Employees at Electronic Arts threatened to quit due to the company’s inaction during Pride Month.
The plan was expressed in a message sent to EA’s internal Slack group, which I have seen GamesIndustry.bizIn June, employees expressed shared concern about the publisher’s ambiguous plans to support LGBTQ+ initiatives.
In the same letter, employees threatened to quit if the company didn’t take enough action to support a blog post about its upcoming Pride celebrations.
“If we see the Rainbow Company wash its logo without making any substantive statement in support of transgender people who are being abused nationally in the United States and elsewhere, especially after stating that the company does not want to make any statement that is not supported by the diverse views of our 13,000 employees. We went out en masse on Friday, June 3rd.”
“Just slapping a rainbow on our logo in June without any broader action would be unacceptable.”
Shortly after the message was shared, another email was sent to EA’s social teams providing details of what employees can and can’t post during Pride Month.
“As most of you know, when June 1 arrives, many businesses tend to celebrate pride – often with a limited effort beyond the rainbow of laundering their social account profiles,” the email read. “As we head into the month, we want to make sure that our efforts to celebrate Pride are meaningful.”
The email did not detail what specific action the company intends to take, but said that “more will be shared this week” on what EA plans to celebrate Pride internally.
It also included guidance on what EA leaders, studios, and franchises can do to support Pride externally.
Guidelines, which have been seen before GamesIndustry.biz He stated that messages and graphics shared online “may not be of a political nature”, and requested that a copy/suggested graphics be submitted to EA’s corporate communications team for review before being shared.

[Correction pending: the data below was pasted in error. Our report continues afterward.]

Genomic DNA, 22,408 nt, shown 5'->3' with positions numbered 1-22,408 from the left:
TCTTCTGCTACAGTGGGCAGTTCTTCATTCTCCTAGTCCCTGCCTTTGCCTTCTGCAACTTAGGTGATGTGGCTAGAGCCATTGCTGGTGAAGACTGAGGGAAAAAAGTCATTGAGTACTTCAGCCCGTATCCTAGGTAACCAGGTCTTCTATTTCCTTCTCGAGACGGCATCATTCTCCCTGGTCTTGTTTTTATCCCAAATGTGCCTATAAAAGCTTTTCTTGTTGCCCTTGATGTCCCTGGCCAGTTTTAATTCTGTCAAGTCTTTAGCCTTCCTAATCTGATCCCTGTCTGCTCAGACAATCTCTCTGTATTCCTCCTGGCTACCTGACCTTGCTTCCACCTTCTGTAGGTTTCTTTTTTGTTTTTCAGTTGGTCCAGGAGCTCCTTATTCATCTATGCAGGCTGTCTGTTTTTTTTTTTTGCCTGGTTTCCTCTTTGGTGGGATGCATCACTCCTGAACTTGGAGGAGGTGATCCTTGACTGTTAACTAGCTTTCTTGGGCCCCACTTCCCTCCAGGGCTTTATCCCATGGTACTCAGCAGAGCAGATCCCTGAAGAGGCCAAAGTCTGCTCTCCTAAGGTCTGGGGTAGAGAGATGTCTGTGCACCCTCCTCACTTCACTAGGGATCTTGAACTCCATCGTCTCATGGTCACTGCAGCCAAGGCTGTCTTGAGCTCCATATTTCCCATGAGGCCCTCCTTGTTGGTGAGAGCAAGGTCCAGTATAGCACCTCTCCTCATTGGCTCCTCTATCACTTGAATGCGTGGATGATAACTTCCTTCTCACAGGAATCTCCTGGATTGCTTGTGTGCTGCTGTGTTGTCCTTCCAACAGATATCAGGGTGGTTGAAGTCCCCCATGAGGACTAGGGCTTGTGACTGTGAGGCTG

EA says it “highly recommends activities beyond verbal support for Pride,” which include sharing in-game activities related to the cause, and directing players toward resources to learn about Pride. Employees are also encouraged to share other efforts EA has made historically to support Pride.
In the FAQ section, the email gives EA employees and the brand’s social channels permission to tweet and retweet social posts in support of LGBTQIA+ and transgender rights, “provided they are original to your community and brand.”
One employee, who preferred to remain anonymous, told us that the schedule for these events “seems very hectic and is being pieced together haphazardly in an effort to prevent withdrawals.”
This email follows a company roundtable held on May 24, during which the company stated that it would not take a position on topics such as transgender rights and abortion rights. During town hall, EA Chief Executive Mala Singh said the company will only speak when it is having a “really positive impact,” and the message has a “steadfast perspective” across EA’s 13,000-strong global workforce.
“The thing going on around the world today is that there are a lot of divisions, we know this right, we see it every day, but the thing that unites us is that we are all here to deliver amazing games and experiences to our players,” Singh said at the time, according to a text obtained by Kotaku: “This is how we make the most positive impact on the world.”
“This stuff is tough and it’s personal and we all have our own views and sometimes we don’t talk, and that would be upsetting and I understand that, we really do.”
Despite this, Respawn President Vince Zampella Post a Tweet to support transgender rights earlier this week.
“Trans rights are human rights,” Zampella wrote. “It’s that simple. Respawn has grown on the principles of diversity, equality, and inclusion and strives to uphold these values. Let’s be better human beings.”
Modernization: An EA employee has since said that the strike – originally intended to draw attention to the hypocrisy of rainbow-washing while refusing to make a broader public statement – was called off after EA leadership said it would not adopt a company-wide rainbow logo. Pride month.